My question comes from a comment in this question Vector Jacobian product in automatic differentiation

The question states...

$$ t = Wz, \,\,\, z\in \mathbb{R}^{m\times 1}, t \in \mathbb{R}^{n \times 1}, W\in\mathbb{R}^{n \times m} $$

$$ \frac{\partial t}{\partial z} = W $$

Which is all good but then a comment states an observation that a different Jacobian, $\frac{\partial t}{\partial W} \in \mathbb{R}^{n \times n \times m}$. I cannot justify to myself wwhy that Jacobian would have three axes. Can anyone explain this?


1 Answer 1


Well, $t$ is a vector, and $W$ is a matrix. Think about differentiating everything element-wise, i.e. $$D_{ijk}=\frac{\partial t_i}{\partial W_{jk}}$$ and $D$ automatically becomes a 3D tensor.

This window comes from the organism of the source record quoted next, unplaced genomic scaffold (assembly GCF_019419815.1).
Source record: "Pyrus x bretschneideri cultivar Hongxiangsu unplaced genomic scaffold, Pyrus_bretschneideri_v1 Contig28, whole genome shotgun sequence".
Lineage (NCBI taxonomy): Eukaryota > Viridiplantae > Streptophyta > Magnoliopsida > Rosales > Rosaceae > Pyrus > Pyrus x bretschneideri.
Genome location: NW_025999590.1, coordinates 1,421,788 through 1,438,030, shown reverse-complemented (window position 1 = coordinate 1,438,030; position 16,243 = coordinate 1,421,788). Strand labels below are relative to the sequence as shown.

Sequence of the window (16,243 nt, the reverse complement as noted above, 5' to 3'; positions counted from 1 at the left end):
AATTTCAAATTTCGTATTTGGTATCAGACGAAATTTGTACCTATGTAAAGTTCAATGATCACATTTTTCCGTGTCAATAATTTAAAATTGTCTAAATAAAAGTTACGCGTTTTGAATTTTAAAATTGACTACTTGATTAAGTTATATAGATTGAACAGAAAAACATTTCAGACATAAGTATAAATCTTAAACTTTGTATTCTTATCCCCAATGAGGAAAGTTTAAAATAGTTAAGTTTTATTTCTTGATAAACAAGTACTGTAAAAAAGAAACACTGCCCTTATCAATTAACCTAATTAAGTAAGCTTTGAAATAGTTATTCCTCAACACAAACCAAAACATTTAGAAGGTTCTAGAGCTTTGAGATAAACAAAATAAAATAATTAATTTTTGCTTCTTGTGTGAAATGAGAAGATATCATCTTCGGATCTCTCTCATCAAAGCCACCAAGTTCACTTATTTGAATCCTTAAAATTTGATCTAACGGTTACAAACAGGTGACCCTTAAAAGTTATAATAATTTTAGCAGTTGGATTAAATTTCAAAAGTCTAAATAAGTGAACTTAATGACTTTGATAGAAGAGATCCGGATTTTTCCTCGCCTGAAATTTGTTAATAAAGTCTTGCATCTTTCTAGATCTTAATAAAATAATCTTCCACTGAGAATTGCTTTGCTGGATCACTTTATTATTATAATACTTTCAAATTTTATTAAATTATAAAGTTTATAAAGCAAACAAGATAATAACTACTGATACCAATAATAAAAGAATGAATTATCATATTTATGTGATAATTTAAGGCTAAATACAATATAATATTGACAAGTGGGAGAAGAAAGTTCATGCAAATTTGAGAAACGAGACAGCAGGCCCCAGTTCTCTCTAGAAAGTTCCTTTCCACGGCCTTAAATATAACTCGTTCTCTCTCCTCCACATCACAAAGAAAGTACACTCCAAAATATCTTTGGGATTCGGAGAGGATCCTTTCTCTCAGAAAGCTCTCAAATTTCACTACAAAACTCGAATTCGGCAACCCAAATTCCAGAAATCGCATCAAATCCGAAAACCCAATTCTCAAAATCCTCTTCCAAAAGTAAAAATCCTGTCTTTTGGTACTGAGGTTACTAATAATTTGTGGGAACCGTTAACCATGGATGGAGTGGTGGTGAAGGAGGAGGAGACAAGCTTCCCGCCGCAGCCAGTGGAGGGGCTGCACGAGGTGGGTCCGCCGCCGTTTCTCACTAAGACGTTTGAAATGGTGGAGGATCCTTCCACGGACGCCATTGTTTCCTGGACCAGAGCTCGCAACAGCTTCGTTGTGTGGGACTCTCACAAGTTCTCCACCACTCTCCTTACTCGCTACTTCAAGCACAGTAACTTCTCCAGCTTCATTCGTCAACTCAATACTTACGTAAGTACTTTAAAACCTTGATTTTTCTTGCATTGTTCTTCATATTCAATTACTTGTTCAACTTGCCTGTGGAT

• $\begingroup$ Oh yes that makes perfect sense now, IDK why I couldn't see that. Thanks $\endgroup$
    – Joff
    Jun 25, 2021 at 14:41

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